Career advancement: eight researchers secure international postdoc grants

Eight stand-out researchers have secured grants from the new VILLUM FONDEN Villum International Postdoc programme for women in science and technology.

VILLUM FONDEN established the Villum International Postdoc programme to help talented women kick-start an international research career in science and technology. The grants are strategically timed to coincide with the transition from newly minted PhD to established postdoc, a period that statistically sees the largest number of women leave academia.

The members of the inaugural class of recipients have been selected by the VILLUM FONDEN committee for scientific and technological research and approved by the board of directors. The recipients are: Maria Barrett, Amanda Bundgaard, Ada-Ioana Bunea, Meike Anna Christine Latz, Sinja Rist, Henriette Lyng Røder, Rita da Silva and Julie Thøgersen.

Women in research

Women’s share of positions in science and technology declines the further up you go on the academic ladder in Denmark. Statistics provided by universities to the Ministry of Education and Research show that women make up 37% of PhD recipients but only 15% of professors.

See report (in Danish)

“The new Villum International Postdocs are all exceptional talents who have ambitious research goals and international experience, and they have been given the highest recommendations from their host universities. Our programme makes it possible for recipients to undertake the extended stays abroad that will allow them to develop their own research and serve as role models for coming generations of Danish women interested in a career in research in science and technology,” says Jens Kann-Rasmussen chair of VILLUM FONDEN.

The grant recipients were honoured during an event at the VILLUM Window Collection in Søborg, Denmark, on 18 February.

International academics with domestic responsibilities

Grant recipient Henriette Lyng Røder, a postdoc in the Department of Biology at the University of Copenhagen, said:

“The Villum International Postdoc programme is a much-needed step in the process of righting the imbalance that exists in the scientific community. One of its valuable aspects is that it acknowledges applicants as people who have families, not just scientific potential. Providing support for families is an important way to ease the difficulty of relocating a family abroad. The guidance and the funding VILLUM FONDEN provides make it possible for women to go abroad and build the research qualifications they will need to reach the highest levels in their field. For me, personally, the support that this grant gives me and my family affords me the opportunity to continue an exciting line of research and makes it possible to advance my scientific career.”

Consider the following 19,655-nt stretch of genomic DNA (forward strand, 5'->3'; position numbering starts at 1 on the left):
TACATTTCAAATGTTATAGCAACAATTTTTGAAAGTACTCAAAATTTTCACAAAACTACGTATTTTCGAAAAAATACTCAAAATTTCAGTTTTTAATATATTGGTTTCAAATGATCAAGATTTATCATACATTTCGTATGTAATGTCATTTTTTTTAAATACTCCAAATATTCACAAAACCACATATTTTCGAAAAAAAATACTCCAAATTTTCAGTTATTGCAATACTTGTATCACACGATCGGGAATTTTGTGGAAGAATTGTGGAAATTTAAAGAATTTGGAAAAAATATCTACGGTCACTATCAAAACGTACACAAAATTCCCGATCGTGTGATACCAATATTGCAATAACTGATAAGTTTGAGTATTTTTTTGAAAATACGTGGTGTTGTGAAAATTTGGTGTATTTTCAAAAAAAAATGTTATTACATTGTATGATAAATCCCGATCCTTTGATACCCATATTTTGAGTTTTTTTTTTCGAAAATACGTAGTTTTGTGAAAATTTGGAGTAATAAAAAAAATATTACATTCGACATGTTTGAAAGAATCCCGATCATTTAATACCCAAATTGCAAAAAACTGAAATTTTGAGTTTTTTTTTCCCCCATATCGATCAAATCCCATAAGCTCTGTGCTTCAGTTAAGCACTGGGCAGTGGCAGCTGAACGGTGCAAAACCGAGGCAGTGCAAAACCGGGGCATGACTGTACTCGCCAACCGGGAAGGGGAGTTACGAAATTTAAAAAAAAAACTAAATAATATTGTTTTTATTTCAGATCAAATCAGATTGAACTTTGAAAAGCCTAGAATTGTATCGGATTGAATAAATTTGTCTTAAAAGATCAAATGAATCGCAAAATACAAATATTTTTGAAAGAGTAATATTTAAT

The Villum International Postdoc programme will make between DKK 15 million and DKK 20 million in grants annually for the next five years. To be considered, applicants must be nominated by a Danish university.

“By making grants through the Villum International Postdoc programme, we are making a concerted effort to enable more talented young women to establish themselves in research fields in science and technology, and, ultimately, helping to create more diversity at the highest levels of academia. The goal is to raise the level of technical and scientific research, for the benefit of research communities and society at large,” says Jens Kann-Rasmussen, the VILLUM FONDEN Chairman of the Board.

The deadline for nominations for the next application round is 20 May. See call.

The inaugural class of Villum International Postdocs are:

Villum International Postdocs with chair of VILLUM FONDEN, Jens Kann-Rasmussen. Photo: Thomas Frandsen

Maria Barrett, Computer Science Department, IT University of Copenhagen (DKK 2.5 million):
'Modelling relations in text using human data' 

Amanda Bundgaard, Department of Bioscience, Aarhus University (DKK 2.4 million):
'Reprogramming metabolism in hypoxia tolerance' 

Ada-Ioana Bunea, DTU Nanolab, Technical University of Denmark  (DKK 2.4 million):
'Soft robotic MICROswimmers with PHotonics-EnabLed PropulSion (MicroPHELPS)'

Meike Anna Christine Latz, Department of Plant and Environmental Sciences, University of Copenhagen (DKK 2.5 million):

Sinja Rist, National Institute of Aquatic Resources – DTU Aqua, Technical University of Denmark (DKK 2.5 million):
‘PELAGIC - Meroplankton Ecology in a Changing Ocean’ 

Henriette Lyng Røder, Department of Biology, University of Copenhagen  (DKK 2.5 million):
'Predicting the shaping factors of life: Experimental evolution in complex bacterial communities (PREDICT)'

Rita da Silva, Department of Biology, University of Southern Denmark (DKK 2.5 million):
'Submerging into demography: a new perspective to inform the conservation of aquatic species' 

Julie Thøgersen, Department of Mathematics, Aarhus University (DKK 2.1 million):
'Incorporating information from data into the decision making processes in non-life insurance' 

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